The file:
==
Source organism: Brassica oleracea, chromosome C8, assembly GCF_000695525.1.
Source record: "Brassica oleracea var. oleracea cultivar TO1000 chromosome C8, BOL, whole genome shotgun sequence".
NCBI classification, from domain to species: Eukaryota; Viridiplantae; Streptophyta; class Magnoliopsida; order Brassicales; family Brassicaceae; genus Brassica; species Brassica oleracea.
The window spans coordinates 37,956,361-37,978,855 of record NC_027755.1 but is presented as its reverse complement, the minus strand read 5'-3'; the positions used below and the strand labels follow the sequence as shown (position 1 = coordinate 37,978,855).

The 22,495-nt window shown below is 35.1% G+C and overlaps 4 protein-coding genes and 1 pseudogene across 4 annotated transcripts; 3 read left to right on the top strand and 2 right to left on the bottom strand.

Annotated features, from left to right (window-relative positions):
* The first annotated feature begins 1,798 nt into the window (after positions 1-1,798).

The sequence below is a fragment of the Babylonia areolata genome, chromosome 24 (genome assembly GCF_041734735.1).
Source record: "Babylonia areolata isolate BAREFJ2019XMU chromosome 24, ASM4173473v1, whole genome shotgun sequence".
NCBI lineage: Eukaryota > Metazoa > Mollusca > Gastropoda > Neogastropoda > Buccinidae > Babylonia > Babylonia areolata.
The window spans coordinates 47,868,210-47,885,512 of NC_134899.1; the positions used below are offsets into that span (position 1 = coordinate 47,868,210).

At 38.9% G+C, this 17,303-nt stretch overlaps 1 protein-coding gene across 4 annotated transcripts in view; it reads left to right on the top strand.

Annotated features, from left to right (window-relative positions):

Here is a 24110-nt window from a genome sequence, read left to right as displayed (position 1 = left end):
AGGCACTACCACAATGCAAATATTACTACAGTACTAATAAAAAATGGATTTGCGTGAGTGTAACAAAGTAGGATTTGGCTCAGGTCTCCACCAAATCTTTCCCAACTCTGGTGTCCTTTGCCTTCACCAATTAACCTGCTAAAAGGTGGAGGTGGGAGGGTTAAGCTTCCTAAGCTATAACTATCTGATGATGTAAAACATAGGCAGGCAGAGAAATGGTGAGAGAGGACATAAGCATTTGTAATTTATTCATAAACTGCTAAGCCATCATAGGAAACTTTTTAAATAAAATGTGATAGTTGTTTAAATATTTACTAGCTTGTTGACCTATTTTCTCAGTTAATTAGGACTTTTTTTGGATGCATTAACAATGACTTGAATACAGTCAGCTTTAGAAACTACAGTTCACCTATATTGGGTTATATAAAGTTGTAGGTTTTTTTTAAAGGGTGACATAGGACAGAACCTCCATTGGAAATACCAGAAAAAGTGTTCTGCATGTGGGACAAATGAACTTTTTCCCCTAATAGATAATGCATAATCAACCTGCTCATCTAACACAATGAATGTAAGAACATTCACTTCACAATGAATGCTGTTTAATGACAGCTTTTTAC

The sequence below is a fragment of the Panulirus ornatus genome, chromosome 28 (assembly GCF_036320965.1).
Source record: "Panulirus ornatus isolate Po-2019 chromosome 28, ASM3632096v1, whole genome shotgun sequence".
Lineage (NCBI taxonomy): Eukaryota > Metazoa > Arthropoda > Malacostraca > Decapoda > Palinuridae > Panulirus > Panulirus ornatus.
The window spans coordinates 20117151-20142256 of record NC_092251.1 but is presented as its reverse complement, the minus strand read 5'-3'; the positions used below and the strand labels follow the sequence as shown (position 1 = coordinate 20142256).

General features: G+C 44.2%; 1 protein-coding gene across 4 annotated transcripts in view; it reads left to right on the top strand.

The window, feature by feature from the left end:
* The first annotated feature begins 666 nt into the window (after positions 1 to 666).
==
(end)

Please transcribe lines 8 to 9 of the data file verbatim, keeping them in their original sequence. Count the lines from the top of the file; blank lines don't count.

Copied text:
The sequence below is a fragment of the Babylonia areolata genome, chromosome 24 (genome assembly GCF_041734735.1).
Source record: "Babylonia areolata isolate BAREFJ2019XMU chromosome 24, ASM4173473v1, whole genome shotgun sequence".